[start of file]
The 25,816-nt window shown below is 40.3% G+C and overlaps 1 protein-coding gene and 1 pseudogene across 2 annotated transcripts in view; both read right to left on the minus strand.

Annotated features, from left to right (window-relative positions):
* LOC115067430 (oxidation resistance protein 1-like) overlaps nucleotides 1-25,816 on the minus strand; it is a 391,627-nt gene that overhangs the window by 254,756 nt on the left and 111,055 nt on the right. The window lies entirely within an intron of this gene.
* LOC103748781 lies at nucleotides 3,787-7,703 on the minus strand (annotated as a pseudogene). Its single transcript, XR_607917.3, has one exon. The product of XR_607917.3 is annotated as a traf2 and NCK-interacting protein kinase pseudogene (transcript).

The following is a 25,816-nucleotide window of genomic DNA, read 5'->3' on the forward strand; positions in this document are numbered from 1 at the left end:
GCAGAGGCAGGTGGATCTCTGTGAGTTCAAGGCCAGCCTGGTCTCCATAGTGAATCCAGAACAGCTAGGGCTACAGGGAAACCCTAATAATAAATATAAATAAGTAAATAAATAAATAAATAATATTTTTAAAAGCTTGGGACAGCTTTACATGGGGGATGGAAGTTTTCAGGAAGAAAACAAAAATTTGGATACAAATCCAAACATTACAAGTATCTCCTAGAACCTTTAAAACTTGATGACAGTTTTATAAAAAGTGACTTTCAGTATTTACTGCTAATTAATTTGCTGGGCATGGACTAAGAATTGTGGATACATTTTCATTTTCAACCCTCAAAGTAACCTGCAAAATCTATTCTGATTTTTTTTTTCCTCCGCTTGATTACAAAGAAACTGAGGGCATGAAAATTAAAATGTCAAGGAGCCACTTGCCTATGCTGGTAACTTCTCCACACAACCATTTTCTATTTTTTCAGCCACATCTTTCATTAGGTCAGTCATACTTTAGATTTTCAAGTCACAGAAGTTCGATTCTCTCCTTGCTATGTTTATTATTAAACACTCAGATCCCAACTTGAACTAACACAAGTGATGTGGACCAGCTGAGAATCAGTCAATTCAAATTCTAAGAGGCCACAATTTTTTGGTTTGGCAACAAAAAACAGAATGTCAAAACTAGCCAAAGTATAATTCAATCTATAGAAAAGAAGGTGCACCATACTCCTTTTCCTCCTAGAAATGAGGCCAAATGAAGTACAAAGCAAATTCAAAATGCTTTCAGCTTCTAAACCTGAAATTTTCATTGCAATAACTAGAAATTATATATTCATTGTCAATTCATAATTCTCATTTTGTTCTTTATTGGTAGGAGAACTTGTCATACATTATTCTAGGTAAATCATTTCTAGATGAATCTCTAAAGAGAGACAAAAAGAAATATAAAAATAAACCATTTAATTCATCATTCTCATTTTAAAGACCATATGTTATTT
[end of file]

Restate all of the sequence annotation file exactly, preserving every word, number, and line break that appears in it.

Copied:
The 25,816-nt window shown below is 40.3% G+C and overlaps 1 protein-coding gene and 1 pseudogene across 2 annotated transcripts in view; both read right to left on the minus strand.

Annotated features, from left to right (window-relative positions):
* LOC115067430 (oxidation resistance protein 1-like) overlaps nucleotides 1-25,816 on the minus strand; it is a 391,627-nt gene that overhangs the window by 254,756 nt on the left and 111,055 nt on the right. The window lies entirely within an intron of this gene.
* LOC103748781 lies at nucleotides 3,787-7,703 on the minus strand (annotated as a pseudogene). Its single transcript, XR_607917.3, has one exon. The product of XR_607917.3 is annotated as a traf2 and NCK-interacting protein kinase pseudogene (transcript).

The following is a 25,816-nucleotide window of genomic DNA, read 5'->3' on the forward strand; positions in this document are numbered from 1 at the left end:
GCAGAGGCAGGTGGATCTCTGTGAGTTCAAGGCCAGCCTGGTCTCCATAGTGAATCCAGAACAGCTAGGGCTACAGGGAAACCCTAATAATAAATATAAATAAGTAAATAAATAAATAAATAATATTTTTAAAAGCTTGGGACAGCTTTACATGGGGGATGGAAGTTTTCAGGAAGAAAACAAAAATTTGGATACAAATCCAAACATTACAAGTATCTCCTAGAACCTTTAAAACTTGATGACAGTTTTATAAAAAGTGACTTTCAGTATTTACTGCTAATTAATTTGCTGGGCATGGACTAAGAATTGTGGATACATTTTCATTTTCAACCCTCAAAGTAACCTGCAAAATCTATTCTGATTTTTTTTTTCCTCCGCTTGATTACAAAGAAACTGAGGGCATGAAAATTAAAATGTCAAGGAGCCACTTGCCTATGCTGGTAACTTCTCCACACAACCATTTTCTATTTTTTCAGCCACATCTTTCATTAGGTCAGTCATACTTTAGATTTTCAAGTCACAGAAGTTCGATTCTCTCCTTGCTATGTTTATTATTAAACACTCAGATCCCAACTTGAACTAACACAAGTGATGTGGACCAGCTGAGAATCAGTCAATTCAAATTCTAAGAGGCCACAATTTTTTGGTTTGGCAACAAAAAACAGAATGTCAAAACTAGCCAAAGTATAATTCAATCTATAGAAAAGAAGGTGCACCATACTCCTTTTCCTCCTAGAAATGAGGCCAAATGAAGTACAAAGCAAATTCAAAATGCTTTCAGCTTCTAAACCTGAAATTTTCATTGCAATAACTAGAAATTATATATTCATTGTCAATTCATAATTCTCATTTTGTTCTTTATTGGTAGGAGAACTTGTCATACATTATTCTAGGTAAATCATTTCTAGATGAATCTCTAAAGAGAGACAAAAAGAAATATAAAAATAAACCATTTAATTCATCATTCTCATTTTAAAGACCATATGTTATTT